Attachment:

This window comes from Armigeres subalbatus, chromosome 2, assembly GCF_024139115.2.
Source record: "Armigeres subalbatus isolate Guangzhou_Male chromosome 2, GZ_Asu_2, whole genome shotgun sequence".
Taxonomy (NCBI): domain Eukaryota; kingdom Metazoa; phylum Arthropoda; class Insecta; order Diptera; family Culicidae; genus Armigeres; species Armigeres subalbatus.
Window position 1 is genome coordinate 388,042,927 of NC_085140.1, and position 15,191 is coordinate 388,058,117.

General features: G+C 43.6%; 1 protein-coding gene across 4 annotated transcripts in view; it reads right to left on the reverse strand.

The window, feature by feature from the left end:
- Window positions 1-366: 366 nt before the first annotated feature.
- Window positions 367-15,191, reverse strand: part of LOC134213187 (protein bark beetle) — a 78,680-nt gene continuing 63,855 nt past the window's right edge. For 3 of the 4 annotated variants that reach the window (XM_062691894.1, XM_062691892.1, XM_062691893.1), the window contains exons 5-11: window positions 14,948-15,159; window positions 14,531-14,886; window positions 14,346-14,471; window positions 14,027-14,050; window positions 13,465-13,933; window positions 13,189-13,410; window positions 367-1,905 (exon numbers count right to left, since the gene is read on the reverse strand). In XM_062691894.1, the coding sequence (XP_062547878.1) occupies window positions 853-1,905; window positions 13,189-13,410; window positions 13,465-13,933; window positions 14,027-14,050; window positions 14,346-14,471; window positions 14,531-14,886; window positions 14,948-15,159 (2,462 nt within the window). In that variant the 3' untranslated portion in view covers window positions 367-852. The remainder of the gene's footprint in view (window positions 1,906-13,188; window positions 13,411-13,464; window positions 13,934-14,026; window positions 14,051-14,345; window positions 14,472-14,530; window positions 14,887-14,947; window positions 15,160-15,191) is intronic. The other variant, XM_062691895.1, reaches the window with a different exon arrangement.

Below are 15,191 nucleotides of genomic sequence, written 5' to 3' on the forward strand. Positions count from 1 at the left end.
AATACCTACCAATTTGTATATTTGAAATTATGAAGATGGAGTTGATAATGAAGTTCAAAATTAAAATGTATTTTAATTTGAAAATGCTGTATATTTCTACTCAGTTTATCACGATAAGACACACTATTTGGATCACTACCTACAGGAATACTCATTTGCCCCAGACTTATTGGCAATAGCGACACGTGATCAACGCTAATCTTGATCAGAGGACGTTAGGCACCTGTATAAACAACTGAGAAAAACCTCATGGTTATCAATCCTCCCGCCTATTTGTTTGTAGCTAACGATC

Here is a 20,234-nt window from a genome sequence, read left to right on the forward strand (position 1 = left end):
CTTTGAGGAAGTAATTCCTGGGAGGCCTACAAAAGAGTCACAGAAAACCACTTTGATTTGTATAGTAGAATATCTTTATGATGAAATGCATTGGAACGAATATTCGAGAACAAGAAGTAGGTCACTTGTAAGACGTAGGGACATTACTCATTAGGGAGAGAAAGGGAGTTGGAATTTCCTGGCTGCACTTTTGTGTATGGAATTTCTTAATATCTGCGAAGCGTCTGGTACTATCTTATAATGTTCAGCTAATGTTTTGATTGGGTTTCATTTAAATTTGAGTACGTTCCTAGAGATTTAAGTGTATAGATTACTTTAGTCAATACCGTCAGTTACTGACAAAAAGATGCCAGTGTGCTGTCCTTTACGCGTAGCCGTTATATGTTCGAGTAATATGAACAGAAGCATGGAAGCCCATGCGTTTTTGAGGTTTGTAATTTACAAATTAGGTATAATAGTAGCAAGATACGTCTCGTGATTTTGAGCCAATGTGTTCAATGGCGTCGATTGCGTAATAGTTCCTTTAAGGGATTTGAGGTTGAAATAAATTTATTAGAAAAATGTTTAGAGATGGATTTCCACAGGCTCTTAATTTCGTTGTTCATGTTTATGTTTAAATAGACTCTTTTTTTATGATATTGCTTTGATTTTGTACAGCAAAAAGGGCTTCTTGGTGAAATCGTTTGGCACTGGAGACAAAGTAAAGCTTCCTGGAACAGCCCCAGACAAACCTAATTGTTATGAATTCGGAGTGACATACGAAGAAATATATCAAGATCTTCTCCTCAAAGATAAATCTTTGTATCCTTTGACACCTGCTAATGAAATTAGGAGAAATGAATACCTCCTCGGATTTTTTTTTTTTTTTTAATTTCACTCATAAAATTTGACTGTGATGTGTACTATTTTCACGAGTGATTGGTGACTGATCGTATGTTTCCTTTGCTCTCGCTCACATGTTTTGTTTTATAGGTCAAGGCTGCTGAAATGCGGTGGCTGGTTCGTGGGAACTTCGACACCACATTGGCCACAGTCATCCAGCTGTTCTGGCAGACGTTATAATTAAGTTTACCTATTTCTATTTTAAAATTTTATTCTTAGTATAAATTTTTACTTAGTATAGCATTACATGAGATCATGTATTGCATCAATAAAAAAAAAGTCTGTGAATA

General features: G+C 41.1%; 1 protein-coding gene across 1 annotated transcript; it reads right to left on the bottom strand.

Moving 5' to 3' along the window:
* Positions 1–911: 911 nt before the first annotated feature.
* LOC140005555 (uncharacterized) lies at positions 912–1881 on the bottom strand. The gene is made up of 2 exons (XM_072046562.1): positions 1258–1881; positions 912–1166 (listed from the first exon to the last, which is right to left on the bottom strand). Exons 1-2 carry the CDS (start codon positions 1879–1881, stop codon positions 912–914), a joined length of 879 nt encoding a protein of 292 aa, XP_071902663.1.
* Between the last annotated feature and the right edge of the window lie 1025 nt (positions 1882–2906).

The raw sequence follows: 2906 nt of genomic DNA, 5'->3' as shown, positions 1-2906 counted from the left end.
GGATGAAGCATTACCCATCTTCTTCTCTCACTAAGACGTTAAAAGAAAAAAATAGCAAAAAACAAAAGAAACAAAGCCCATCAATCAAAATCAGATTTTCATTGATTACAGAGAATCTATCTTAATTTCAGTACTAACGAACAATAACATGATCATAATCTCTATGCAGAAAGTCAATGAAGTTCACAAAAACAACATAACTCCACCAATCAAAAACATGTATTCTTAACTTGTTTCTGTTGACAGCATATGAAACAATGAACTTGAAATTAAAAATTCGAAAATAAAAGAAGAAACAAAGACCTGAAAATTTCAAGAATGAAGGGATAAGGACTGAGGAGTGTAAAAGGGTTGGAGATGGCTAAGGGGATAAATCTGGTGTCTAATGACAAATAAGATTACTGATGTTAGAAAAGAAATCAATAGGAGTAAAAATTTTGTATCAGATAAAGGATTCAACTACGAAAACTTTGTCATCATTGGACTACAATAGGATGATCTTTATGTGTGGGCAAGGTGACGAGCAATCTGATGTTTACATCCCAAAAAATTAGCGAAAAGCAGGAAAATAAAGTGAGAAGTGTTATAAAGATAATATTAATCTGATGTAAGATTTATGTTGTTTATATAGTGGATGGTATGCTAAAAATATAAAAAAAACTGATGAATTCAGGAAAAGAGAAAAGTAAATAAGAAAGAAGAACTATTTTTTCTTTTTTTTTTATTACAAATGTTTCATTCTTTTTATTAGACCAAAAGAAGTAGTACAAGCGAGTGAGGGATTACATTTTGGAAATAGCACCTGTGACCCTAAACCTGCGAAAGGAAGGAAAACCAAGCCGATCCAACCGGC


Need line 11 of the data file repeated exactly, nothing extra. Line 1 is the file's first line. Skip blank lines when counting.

Here is a 20,234-nt window from a genome sequence, read left to right on the forward strand (position 1 = left end):